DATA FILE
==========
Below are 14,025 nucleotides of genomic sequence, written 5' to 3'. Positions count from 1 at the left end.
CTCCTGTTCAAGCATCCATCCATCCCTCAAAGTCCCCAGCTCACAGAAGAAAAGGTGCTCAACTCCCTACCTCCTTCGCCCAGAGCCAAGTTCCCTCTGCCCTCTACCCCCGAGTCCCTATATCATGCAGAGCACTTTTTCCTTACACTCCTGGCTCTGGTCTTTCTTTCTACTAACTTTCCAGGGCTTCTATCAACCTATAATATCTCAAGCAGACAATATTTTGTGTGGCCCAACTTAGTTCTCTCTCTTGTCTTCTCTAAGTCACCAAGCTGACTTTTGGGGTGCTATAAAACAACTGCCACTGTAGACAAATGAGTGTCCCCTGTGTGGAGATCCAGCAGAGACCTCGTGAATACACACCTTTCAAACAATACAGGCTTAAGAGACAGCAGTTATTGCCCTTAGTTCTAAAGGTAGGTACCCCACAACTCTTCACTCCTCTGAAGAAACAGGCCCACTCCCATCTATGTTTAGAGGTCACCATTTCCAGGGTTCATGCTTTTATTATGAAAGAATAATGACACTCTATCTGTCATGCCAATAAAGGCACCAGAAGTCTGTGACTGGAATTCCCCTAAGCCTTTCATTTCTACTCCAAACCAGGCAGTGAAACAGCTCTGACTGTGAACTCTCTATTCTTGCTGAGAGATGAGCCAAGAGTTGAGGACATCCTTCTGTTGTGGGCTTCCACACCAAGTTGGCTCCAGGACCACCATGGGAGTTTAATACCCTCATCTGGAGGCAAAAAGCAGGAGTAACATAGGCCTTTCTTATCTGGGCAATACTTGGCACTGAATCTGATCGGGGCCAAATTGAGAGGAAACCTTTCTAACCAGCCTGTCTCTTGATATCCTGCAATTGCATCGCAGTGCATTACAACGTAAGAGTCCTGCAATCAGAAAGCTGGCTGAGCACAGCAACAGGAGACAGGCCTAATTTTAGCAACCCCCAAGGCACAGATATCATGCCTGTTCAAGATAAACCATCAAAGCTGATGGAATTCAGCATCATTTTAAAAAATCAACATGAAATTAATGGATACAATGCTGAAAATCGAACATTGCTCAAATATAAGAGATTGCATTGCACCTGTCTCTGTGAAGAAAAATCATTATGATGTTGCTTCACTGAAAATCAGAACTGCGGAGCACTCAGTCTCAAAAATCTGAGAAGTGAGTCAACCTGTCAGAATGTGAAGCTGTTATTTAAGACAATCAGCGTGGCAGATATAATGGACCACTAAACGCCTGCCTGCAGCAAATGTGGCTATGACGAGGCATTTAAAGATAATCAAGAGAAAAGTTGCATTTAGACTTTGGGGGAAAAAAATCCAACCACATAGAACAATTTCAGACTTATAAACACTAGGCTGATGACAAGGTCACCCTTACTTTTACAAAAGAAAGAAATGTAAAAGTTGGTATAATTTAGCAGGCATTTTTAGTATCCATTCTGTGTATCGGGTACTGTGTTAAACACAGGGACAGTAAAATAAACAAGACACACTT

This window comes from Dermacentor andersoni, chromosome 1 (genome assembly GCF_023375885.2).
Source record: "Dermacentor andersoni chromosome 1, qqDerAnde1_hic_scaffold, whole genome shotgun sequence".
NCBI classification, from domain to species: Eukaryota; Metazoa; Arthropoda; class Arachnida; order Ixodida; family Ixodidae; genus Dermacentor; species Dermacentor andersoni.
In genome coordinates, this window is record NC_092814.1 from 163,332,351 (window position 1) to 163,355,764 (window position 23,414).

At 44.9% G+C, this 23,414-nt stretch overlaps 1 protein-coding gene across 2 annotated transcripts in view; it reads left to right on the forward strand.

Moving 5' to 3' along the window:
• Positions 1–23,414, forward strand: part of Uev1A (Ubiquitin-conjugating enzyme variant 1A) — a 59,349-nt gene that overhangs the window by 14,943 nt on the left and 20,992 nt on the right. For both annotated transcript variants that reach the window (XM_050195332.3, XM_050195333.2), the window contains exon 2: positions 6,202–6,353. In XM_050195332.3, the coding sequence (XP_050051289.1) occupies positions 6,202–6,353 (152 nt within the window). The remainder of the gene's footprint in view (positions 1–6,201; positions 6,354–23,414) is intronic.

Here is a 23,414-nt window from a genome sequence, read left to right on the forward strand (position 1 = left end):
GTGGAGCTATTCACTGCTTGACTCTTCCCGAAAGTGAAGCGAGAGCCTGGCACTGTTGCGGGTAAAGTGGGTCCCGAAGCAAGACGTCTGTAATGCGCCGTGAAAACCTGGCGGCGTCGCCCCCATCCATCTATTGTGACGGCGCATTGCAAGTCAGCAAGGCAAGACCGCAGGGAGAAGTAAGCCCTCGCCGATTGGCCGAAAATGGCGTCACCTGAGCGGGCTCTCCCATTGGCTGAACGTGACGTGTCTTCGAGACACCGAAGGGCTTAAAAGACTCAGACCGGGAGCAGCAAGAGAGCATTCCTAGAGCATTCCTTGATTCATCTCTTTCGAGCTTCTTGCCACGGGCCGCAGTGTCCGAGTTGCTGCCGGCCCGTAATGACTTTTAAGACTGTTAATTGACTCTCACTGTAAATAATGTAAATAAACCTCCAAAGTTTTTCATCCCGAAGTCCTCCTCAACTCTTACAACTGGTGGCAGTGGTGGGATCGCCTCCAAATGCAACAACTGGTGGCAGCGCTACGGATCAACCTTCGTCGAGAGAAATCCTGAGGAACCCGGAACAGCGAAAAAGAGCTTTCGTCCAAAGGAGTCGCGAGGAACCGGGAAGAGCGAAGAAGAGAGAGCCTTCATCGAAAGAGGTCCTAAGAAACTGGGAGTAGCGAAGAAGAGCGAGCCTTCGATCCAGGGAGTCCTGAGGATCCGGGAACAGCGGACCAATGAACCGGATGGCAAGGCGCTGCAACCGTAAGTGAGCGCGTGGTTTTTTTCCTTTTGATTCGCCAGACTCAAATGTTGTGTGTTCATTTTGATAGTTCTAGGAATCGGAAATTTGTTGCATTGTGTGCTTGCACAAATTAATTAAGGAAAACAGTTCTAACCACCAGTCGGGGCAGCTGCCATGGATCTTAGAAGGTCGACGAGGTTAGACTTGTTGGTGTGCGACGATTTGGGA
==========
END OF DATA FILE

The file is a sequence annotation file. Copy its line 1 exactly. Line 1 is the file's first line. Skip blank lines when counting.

Below are 14,025 nucleotides of genomic sequence, written 5' to 3'. Positions count from 1 at the left end.